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Novartis doubles down on biosimilars with Biocon alliance

The companies will develop multiple immunology and oncology biosimilars


Already a big player in the emerging biosimilars market, Novartis has struck a deal with India’s Biocon in a bid to extend its position.

Under the terms of the new deal the two companies will develop and bring to market “multiple biosimilars in immunology and oncology” that will “address the next wave of biosimilar opportunities globally”.

The deal with Novartis' subsidiary Sandoz comes after Biocon resolved problems at its manufacturing facility that forced it to withdraw EU filings for biosimilar versions of Roche's breast cancer drug Herceptin (trastuzumab) and Amgen's long-acting white cell booster Neulasta (pegfilgrastim) last August at the request of the EMA. It solved those issues and picked up EMA approval for the Mylan-partnered biosimilars in December.

The companies will share responsibility for development, manufacturing and regulatory approvals for the products under a cost- and profit-share arrangement, with Sandoz leading commercial activities in North America and Europe and Biocon taking the lead elsewhere.

Sandoz has already chalked up some big biosimilar approvals, and just this week the FDA started to review its biosimilar of AbbVie’s immunology blockbuster Humira (adalimumab), which has also been filed in the EU.

In the last couple of years it has picked up approvals for Rixathon - a biosimilar of Roche’s cancer and arthritis drug MabThera (rituximab) - as well as its Erelzi version of Amgen’s TNF inhibitor Enbrel (etanercept). Previous launches have included its Glatopa version of Teva’s multiple sclerosis drug Copaxone (glatiramer acetate) and Zarxio, a variant of Amgen’s Neupogen (filgrastim).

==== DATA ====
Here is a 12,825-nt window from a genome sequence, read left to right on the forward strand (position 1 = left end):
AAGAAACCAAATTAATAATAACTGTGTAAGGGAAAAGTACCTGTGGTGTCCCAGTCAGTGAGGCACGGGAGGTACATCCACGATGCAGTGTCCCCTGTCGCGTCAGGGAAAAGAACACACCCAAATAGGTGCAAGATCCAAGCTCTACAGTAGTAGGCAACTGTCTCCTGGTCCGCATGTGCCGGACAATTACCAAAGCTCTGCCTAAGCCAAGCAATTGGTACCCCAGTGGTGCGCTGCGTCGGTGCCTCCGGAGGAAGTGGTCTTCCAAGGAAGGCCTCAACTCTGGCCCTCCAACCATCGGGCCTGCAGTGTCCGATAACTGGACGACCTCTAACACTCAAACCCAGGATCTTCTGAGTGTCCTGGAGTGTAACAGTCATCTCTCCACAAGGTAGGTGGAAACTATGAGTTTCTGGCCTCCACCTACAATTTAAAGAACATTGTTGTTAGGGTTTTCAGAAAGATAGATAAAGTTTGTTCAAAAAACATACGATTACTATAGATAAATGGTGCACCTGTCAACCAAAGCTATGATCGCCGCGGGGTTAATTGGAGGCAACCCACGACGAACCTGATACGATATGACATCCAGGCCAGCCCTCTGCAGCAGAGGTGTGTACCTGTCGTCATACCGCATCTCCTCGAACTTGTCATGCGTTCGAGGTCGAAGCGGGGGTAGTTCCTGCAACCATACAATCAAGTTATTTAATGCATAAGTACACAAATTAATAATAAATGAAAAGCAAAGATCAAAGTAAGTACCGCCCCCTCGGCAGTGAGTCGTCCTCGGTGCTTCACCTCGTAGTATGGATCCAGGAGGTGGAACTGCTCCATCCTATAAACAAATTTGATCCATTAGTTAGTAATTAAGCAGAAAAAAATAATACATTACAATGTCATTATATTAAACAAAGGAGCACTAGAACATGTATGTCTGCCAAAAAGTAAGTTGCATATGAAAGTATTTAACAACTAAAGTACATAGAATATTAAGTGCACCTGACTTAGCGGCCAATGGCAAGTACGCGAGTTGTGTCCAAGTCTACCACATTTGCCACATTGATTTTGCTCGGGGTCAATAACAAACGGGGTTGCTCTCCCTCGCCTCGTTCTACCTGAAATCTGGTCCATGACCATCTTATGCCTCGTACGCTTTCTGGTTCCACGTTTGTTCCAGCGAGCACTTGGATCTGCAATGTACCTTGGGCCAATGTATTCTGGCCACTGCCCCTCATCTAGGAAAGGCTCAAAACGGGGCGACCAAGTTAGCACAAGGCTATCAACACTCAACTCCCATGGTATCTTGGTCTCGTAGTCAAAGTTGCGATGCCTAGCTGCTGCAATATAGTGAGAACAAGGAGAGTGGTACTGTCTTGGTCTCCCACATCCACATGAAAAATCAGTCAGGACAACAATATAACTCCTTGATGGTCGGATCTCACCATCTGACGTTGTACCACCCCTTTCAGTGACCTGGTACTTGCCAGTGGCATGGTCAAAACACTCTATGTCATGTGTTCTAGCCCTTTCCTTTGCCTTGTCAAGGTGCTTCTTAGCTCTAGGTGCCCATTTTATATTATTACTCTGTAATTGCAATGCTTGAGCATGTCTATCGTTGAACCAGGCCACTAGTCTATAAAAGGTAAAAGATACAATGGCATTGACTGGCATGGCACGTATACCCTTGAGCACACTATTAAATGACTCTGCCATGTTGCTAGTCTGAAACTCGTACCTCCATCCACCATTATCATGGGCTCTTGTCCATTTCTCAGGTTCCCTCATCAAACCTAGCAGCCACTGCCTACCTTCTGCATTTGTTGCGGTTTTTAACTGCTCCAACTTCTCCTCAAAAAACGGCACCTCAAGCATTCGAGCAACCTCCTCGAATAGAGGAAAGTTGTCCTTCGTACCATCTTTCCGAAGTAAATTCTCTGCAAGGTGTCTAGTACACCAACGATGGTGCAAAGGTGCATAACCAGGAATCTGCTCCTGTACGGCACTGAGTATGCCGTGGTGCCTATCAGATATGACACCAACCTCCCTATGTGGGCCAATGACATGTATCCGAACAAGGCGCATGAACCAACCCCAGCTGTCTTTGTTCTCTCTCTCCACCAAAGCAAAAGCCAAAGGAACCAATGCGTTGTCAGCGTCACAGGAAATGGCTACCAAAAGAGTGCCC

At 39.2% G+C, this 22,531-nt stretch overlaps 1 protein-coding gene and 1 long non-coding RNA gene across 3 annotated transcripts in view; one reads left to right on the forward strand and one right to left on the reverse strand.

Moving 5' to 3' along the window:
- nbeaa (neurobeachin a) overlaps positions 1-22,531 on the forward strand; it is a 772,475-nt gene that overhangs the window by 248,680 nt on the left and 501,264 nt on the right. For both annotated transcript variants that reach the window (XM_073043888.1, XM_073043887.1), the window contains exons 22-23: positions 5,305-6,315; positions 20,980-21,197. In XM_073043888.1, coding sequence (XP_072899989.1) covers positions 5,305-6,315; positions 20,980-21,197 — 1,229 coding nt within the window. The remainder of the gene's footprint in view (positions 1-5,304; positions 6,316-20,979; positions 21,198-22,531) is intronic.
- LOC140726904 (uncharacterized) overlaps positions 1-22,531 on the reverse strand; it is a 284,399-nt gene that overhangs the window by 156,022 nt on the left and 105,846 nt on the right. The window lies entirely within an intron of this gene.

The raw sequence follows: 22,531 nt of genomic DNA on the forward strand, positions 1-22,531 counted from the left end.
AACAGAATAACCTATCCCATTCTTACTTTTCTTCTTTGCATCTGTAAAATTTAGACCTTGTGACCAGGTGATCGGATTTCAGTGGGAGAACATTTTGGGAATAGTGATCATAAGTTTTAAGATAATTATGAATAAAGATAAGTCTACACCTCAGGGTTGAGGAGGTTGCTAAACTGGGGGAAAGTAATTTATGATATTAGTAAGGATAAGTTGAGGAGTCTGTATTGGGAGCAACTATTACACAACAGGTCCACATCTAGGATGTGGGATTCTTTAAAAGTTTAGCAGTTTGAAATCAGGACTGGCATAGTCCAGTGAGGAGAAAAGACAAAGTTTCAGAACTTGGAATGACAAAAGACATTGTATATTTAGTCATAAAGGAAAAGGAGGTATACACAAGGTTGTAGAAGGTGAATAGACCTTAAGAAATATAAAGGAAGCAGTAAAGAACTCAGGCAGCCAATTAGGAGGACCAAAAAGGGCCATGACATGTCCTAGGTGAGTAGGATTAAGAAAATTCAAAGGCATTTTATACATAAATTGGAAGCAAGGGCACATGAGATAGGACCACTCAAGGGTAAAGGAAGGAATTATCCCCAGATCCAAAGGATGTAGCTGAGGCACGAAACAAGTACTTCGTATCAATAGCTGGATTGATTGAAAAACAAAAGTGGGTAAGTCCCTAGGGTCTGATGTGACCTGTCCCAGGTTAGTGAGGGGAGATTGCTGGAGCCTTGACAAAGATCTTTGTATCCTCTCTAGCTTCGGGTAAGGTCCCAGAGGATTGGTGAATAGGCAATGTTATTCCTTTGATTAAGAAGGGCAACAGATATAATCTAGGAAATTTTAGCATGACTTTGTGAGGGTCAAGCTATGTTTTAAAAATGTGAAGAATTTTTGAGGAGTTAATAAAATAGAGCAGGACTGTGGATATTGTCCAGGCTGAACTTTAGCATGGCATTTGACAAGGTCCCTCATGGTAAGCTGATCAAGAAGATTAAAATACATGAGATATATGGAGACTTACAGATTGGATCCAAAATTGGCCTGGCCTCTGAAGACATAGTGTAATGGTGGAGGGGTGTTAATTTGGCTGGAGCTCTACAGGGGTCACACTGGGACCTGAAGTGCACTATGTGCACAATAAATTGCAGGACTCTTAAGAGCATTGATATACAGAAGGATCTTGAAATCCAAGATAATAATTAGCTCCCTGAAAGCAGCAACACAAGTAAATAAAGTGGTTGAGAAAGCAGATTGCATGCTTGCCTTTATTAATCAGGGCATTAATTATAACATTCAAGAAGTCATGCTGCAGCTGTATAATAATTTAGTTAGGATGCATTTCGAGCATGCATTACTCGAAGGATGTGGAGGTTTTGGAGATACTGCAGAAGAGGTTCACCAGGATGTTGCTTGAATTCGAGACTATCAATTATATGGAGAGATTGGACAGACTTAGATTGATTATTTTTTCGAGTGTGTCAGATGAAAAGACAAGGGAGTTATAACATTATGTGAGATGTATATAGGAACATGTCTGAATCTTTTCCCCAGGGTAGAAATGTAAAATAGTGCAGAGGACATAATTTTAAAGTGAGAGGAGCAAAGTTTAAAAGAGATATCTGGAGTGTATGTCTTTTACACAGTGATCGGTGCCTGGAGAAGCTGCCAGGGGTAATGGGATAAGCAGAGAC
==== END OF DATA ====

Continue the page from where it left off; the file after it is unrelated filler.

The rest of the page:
Biocon meanwhile has launched an insulin glargine biosimilar in Japan to rival Sanofi’s Lantus brand, trastuzumab and Roche’s Avastin (bevacizumab) biosimilars in India and recombinant human insulin, insulin glargine and trastuzumab drugs in some emerging markets.

The deal “bolsters our leadership position in biosimilars and positions us to continue to lead well into the future”, said Richard Francis, Sandoz’ chief executive.

“Through this collaboration, we are reinforcing our long-term commitment to increase patient access to biologics,” he added.

With a slew of big-selling biologic blockbusters losing patent protection, Sandoz sees biosimilars as an important way to improve profitability and growth given the pricing and competitive pressure on conventional small-molecule generic drugs in recent years.

Article by
Phil Taylor

19th January 2018

From: Research



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